Proc. The Mathematical, Computational and Biological Study of Vision, Oberwolfach, November 4-10, eds. D. Mumford, J.-M. Morel, and C. von der Malsburg, publ. Mathematisches Forschungsinstitut Oberwolfach, Report 49/2001, pp. 21-22, (abstract) (2001-11-04) (bibtex)

Unsupervised learning of invariances in a simple model of the visual system.

Laurenz Wiskott

Abstract: A new algorithm for unsupervised learning of invariances is presented. The basic idea is to learn a nonlinear input-output function which extracts slowly varying aspects from the input signal by minimizing the temporal variation of the output signal. This is a known approach. The algorithm, however, differs from existing learning rules. Firstly, it computes the solution in a closed form (like PCA) and is guaranteed to find the optimum within the considered function class. Secondly, not only one but many uncorrelated output signal components can be generated easily, which is important for hierarchical networks.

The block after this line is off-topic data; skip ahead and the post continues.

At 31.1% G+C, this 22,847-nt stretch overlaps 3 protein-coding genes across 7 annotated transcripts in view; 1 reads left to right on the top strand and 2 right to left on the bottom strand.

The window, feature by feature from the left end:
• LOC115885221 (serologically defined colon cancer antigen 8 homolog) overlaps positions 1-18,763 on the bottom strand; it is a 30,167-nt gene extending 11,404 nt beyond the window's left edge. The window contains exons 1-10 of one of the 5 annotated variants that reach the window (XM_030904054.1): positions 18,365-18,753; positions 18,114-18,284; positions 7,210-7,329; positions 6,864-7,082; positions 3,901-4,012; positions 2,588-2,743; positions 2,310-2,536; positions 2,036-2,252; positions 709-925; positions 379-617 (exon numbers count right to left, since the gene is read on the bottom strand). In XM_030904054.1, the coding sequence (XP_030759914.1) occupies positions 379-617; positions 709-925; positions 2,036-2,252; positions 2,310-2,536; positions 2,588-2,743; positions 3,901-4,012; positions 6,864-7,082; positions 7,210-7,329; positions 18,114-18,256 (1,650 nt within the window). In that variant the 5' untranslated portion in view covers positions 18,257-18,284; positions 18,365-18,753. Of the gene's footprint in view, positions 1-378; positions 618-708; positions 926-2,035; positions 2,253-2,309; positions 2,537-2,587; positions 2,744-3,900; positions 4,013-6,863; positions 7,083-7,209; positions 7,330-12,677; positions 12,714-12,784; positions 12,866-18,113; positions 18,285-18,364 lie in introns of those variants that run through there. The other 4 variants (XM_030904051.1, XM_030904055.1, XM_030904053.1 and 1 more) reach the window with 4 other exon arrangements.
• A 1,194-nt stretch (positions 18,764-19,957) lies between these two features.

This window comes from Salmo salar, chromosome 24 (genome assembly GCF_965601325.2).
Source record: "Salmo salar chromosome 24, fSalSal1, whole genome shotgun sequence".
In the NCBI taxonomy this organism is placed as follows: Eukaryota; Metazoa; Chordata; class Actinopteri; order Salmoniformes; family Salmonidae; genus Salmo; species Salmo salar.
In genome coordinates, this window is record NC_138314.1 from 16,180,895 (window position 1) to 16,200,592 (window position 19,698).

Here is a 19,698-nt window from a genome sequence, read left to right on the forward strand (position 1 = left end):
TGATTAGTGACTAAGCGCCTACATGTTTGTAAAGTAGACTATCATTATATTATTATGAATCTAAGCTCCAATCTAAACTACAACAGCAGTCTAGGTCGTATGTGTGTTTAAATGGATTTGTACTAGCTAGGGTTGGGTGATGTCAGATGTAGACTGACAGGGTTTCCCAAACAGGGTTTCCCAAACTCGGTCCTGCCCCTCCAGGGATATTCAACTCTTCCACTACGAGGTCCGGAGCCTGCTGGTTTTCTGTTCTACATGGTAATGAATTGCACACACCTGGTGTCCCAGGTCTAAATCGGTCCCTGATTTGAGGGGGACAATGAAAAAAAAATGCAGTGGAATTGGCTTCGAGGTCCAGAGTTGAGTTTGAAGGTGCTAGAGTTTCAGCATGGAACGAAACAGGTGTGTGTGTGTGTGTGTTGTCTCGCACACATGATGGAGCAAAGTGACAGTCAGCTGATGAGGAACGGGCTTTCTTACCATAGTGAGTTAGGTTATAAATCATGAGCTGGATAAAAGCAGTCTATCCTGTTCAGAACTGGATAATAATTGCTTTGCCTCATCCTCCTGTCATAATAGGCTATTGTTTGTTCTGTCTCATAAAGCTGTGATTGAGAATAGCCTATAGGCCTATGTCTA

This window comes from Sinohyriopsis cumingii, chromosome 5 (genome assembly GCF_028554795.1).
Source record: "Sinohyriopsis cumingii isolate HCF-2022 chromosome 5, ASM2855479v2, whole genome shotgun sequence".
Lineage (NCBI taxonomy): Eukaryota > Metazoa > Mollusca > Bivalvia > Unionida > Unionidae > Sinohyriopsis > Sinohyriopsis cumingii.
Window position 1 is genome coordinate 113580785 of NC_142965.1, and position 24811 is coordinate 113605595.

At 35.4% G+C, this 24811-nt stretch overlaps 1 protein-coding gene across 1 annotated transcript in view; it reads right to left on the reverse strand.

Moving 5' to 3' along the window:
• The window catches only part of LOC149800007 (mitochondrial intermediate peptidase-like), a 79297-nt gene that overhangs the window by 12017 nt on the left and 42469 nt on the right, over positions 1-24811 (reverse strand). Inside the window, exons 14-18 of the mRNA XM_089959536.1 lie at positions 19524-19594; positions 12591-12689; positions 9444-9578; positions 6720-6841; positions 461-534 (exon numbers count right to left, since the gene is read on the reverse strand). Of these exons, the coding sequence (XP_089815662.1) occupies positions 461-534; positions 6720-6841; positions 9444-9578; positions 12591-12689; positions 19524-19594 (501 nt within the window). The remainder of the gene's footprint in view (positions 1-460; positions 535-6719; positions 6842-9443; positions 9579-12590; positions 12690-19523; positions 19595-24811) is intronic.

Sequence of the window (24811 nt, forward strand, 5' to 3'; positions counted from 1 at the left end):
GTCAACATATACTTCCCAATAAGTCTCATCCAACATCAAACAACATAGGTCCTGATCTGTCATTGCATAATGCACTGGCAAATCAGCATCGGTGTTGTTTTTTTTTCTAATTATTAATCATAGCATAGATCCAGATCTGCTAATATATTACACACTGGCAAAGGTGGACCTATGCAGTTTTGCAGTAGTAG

The algorithm is then applied to a simple model of the visual system with a one-dimensional retina. Depending on what stimuli are used for training, the network can learn translation-, scale-, rotation- (cyclic shift), contrast-, or illumination-invariance. Relatively few stimulus patterns are needed for training to achieve good generalization to new patterns. The representation generated is suitable for pattern recognition. Overall the model suggests that it may be plausible that our visual system learns invariances based on fairly limited visual experience.

Relevant Project:

July 12, 2002, Laurenz Wiskott,